But lets take a step back. When you start Gauntlet, you are hit with a character select screen, and a choice of four heroes; Thor, a Warrior – armed with sword and muscles – he is the strongest character; Questor, an Elf seemingly destined to spend his life in dungeons with a name like that – armed with a bow and arrow – the fastest character, who also looks like a cowboy; a Valkyrie whose name we could never quite work out due to pixels – she had the best defence; and Merlin – a tramp (Wizard). He was good at chucking magic. In two player we were almost always Thor and Questor, not that that helped us when it came to the stair level.
From there, you go through the usual control scheme screen and into the first 8 levels. I still have every inch of those opening levels burned into my brain due to playing them so many times. As mentioned, I loved the fact that the levels were not all linear, and even in these opening stages there were multiple exits – some which took you to the next level, some which skipped you forward a few. Level 1 introduced you to ghost enemies and the little (what I always thought of as) fireplaces which they sprouted from. Actually no, the fireplaces were treasure chests, the bad guys came out of a bunch of bones. The enemies would keep coming unless you destroyed that source, although they only popped out at a rate of 1 every couple of seconds so it wasn’t a big deal once you had cleared the majority away. The main problem was of course that the majority was often around a hundred – even in the first level you are hit with seemingly overwhelming odds – it was like Zulu without the patriotism (racism?). Luckily you soon realise that most enemies can be defeated with a single hit or shot, and that clearing a path and then running was often a better tactic than simply blowing them all away. The enemy AI was basic, but perfect – if they saw you they would attack with no thought of their own mortality, going straight for your nuts without asking or waiting for consent.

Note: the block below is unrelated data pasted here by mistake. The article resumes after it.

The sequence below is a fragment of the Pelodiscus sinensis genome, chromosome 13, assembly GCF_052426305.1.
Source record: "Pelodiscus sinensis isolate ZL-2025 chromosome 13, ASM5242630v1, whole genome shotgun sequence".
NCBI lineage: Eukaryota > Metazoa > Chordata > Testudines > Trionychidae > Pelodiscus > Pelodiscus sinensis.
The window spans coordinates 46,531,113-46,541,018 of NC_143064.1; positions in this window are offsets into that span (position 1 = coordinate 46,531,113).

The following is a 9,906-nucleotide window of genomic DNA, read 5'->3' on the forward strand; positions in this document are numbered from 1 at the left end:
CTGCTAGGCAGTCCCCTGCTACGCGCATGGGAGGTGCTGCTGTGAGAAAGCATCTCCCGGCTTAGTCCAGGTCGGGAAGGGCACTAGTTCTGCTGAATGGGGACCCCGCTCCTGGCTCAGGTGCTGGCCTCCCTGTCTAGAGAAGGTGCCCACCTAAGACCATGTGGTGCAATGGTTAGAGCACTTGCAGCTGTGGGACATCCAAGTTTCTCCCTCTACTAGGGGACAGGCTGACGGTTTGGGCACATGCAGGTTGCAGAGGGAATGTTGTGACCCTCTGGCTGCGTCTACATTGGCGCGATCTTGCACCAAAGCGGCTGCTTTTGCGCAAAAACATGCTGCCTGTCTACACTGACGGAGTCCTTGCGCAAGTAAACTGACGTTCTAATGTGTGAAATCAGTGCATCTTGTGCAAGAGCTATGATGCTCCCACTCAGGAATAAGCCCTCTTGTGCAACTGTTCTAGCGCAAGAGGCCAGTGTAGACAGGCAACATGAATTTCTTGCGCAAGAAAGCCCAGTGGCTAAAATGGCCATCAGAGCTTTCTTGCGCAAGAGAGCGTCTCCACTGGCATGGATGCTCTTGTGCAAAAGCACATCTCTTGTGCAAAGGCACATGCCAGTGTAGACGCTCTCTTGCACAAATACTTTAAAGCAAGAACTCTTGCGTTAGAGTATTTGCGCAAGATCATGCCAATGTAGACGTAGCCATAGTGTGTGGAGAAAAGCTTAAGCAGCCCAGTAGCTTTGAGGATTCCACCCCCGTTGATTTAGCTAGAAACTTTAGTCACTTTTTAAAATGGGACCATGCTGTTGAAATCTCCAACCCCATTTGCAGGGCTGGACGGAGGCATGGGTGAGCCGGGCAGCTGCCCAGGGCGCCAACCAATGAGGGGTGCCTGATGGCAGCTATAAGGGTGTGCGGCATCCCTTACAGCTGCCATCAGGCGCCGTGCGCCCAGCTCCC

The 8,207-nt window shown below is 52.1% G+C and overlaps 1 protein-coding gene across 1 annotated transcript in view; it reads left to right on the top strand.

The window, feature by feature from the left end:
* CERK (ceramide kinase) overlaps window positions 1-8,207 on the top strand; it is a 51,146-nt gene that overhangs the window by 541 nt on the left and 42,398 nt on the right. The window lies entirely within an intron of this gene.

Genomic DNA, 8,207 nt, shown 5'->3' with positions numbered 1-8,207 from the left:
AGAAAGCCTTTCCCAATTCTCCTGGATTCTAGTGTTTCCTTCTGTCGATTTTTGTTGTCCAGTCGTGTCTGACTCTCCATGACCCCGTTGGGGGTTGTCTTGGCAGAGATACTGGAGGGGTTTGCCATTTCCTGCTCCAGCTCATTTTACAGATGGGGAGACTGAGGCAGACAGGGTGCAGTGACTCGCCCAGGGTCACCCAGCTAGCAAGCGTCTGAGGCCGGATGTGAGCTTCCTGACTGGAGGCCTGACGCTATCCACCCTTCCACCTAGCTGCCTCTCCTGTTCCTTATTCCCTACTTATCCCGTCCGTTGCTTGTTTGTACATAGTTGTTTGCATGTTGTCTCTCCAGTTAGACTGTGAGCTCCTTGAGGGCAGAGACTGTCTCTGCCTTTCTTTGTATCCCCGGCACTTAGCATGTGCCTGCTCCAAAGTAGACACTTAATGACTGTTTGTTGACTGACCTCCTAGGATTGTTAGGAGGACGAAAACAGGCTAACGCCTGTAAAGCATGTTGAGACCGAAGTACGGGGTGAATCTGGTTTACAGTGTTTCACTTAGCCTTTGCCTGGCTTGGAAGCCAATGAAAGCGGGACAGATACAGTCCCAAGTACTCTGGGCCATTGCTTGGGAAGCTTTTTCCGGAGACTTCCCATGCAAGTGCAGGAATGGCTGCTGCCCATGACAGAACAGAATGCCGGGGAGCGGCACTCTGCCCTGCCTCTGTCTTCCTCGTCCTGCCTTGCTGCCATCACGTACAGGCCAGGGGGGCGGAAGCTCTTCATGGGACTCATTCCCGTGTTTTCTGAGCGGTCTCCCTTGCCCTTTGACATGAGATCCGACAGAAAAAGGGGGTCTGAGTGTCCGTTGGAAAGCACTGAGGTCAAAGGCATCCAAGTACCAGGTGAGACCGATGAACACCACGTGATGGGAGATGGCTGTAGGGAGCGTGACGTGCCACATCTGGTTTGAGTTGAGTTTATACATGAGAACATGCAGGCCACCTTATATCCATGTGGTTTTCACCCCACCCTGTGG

Here is a brief rundown of the enemies. The most common are ghosts – just like real life. They flap around, move slowly, and don’t do a lot of damage, and are only problem due to their sheer numbers. Next up are the grunts – muscular purple freaks with no joints who strut around trying to fist you (matron), and these are followed by pigbats, or batpigs. I’m sure there is an actual name for them, but mine is better. These things are like something from Doom and then spit fire or acid or some unholy combination of both in your general direction. These bastards are annoying because they have a great aim, know how to ‘corner shoot’ (if you aim through the corner of a wall your weapon can fire through the wall) so even when you’re running away or on another screen you’re never safe.
There are purple bearded wizard types, I was never really sure what they did aside from corner you and try to walk through you, there are cute little green children who each have one engorged arm, and who lob snot bubbles at you accompanied by a cute noise – I love those guys. One enemy I do not love, in fact one I absolutely hate is the appropriately named Death. These hooded, transparent, Terminator fuckers will wipe you out in a matter of seconds even if you have 2000 health, and if you get a couple of them chasing you you’ll barely have time to crap your pants before they use your soul as a dildo. They charge you down, hand outstretched, and they move faster than any other enemy, reacting instantaneously to your ever move. Oh, and you can’t kill them! At least not with your standard weapon. Yes, the only way to kill these screeching harpies is to use one of your precious room clearing potions, and even then it’s touch and go.